YAMAHA DEALER MEETING: RIDE program provides tools to secure customers


LAS VEGAS, Nev. - Despite a rainy week in Las Vegas, the weather did not dampen the spirits of the over 200 assembled dealer staff that came to the Hard Rock Hotel for the 2012 West Regional Dealer Meeting held by Yamaha Motor Corp. USA.

While admittedly a more conservative affair than some of the pyrotechnics-lit national dealer meetings of just a few years ago, Yamaha brought a host of new programs and models that are designed to make the most of the “new normal” and help dealers grow despite the challenging economy.

Despite this dealer meeting being more modest, dealers were treated to several surprises, including appearances by “King” Kenny Roberts and newly crowned two-time champion Josh Hayes, and plenty of door prizes including high-end POP materials and useful tools such as GoPro HD cameras. Guest keynote speaker Peter Hirshberg of the Re:imagine Group was also hand to give attendees a presentation on the benefits and success stories of fellow dealers when it comes to social media.

From there, it was straight to business. One of the biggest announcements for 2012 is Yamaha’s new R.I.D.E. program, or Rider Instruction, Demonstration and Events. Designed to help dealers become the “center of the motorsports lifestyle in their local community,” the RIDE program is a multipronged, multimedia plan to bring key aspects of the motorsports lifestyle (and the customers that live it) straight into dealers’ doors.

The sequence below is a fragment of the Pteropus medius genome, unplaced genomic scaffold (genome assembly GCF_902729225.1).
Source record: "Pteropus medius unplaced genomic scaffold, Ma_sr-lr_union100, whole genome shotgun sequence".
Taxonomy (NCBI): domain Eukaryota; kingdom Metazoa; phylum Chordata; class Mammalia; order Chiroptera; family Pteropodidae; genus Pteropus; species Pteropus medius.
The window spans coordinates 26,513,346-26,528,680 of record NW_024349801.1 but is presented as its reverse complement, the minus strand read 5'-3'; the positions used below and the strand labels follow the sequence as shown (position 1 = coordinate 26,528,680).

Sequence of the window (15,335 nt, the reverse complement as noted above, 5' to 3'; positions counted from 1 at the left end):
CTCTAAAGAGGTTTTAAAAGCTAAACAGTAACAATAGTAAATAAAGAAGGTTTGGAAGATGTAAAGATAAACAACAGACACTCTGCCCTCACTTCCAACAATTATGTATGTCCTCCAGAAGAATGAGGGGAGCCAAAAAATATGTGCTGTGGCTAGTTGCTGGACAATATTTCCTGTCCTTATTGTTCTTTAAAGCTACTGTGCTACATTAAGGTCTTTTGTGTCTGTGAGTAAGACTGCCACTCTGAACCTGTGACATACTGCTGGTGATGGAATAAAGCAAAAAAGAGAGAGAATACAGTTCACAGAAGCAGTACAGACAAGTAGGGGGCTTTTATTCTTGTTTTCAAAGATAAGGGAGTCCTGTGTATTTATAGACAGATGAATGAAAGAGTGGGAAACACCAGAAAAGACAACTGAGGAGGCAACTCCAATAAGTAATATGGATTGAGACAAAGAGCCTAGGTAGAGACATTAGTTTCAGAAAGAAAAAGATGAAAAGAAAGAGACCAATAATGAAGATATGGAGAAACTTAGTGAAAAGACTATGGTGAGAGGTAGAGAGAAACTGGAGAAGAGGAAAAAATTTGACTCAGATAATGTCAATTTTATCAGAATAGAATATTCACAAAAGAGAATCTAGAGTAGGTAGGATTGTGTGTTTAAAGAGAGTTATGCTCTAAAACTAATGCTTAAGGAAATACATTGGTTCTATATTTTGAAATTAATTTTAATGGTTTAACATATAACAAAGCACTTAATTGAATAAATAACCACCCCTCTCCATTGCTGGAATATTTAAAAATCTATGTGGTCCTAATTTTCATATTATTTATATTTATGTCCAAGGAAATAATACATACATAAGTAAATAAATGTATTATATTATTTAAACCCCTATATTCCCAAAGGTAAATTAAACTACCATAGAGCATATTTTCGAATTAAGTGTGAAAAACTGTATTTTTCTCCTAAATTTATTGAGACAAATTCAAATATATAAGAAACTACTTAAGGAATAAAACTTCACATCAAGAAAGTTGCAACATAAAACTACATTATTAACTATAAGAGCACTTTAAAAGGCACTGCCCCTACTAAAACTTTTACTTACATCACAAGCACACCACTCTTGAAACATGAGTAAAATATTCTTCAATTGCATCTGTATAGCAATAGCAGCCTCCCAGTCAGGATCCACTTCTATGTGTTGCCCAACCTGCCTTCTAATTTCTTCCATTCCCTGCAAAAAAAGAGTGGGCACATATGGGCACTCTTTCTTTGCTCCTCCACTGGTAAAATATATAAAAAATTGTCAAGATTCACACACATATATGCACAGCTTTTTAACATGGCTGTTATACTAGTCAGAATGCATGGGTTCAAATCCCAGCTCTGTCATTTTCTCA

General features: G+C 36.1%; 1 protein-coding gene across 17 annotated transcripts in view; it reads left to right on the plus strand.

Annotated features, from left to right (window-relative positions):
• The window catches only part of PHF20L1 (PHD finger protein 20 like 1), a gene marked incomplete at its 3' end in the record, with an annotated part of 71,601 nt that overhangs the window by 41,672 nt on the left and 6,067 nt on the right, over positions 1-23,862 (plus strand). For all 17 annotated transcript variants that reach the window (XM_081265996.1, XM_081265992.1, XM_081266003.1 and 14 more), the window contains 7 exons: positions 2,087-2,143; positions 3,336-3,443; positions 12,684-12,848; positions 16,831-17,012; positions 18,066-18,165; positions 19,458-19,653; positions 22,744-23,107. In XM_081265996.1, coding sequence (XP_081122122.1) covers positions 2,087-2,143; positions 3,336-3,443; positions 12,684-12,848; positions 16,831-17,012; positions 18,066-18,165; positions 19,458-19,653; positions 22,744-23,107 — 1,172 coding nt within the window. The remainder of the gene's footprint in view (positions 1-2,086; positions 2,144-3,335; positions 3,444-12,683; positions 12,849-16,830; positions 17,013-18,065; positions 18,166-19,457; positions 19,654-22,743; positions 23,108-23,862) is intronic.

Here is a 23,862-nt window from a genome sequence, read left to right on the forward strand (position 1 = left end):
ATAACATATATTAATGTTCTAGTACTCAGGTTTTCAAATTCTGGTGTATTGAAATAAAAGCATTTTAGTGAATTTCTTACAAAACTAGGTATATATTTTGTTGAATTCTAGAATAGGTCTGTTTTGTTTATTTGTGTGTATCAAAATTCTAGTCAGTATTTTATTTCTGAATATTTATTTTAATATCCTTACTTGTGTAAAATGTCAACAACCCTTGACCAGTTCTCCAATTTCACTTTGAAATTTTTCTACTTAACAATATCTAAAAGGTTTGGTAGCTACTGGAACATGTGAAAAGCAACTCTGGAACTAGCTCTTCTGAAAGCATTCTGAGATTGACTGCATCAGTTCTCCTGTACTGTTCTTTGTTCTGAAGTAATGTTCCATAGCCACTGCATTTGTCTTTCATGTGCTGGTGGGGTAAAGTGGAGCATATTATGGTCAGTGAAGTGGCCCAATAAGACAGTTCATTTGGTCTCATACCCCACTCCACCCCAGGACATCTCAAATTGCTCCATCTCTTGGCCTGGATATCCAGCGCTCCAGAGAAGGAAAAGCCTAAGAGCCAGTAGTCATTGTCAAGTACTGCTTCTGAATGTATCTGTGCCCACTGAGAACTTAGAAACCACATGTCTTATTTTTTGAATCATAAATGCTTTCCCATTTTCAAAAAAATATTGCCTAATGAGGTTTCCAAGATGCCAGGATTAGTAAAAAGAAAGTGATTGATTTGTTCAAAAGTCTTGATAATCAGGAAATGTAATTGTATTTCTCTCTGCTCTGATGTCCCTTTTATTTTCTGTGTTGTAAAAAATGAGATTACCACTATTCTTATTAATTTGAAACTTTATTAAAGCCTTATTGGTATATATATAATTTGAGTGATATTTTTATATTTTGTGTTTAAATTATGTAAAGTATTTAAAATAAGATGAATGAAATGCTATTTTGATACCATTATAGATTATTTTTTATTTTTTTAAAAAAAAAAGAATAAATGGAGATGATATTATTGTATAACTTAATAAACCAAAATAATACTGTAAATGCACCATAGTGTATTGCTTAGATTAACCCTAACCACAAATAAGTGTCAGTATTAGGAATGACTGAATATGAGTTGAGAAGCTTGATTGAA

RIDE starts with various levels of tie-ins with local training programs, such as sponsorship and cross-marketing, all the way to having dealers take the steps necessary to run their own recognized and staffed in-house rider training. Currently, only 5 percent of Yamaha dealers are involved in rider training, and Yamaha intends to expand that number substantially to better reach new buyers and support the sport at the same time.

RIDE will also expand national demo events and encourage dealers to do the same. Currently, about 60 percent of Yamaha dealers refuse to offer demo rides, in no small part due to insurance and other risks involved. With RIDE, Yamaha aims to provide dealers with the information and resources to identify and reduce those risks, as surveys show that demo rides lead directly to increased sales.

Finally, RIDE aims to offer dealers better tools to create both local events and maximize national events, such e-learning workshops and improved CRM (customer relations management) tools such as the all-new Rider Track. Described as “CRM on steroids,” Rider Track helps discern buyers who are looking to buy now versus those customers who are just looking, and also integrates leads from the 30 million visitors to Yamaha’s web presence. Taken as a whole, the RIDE program intends to better connect dealers with potential customers and then convince those customers to get off the fence and into their local dealership to take the next step.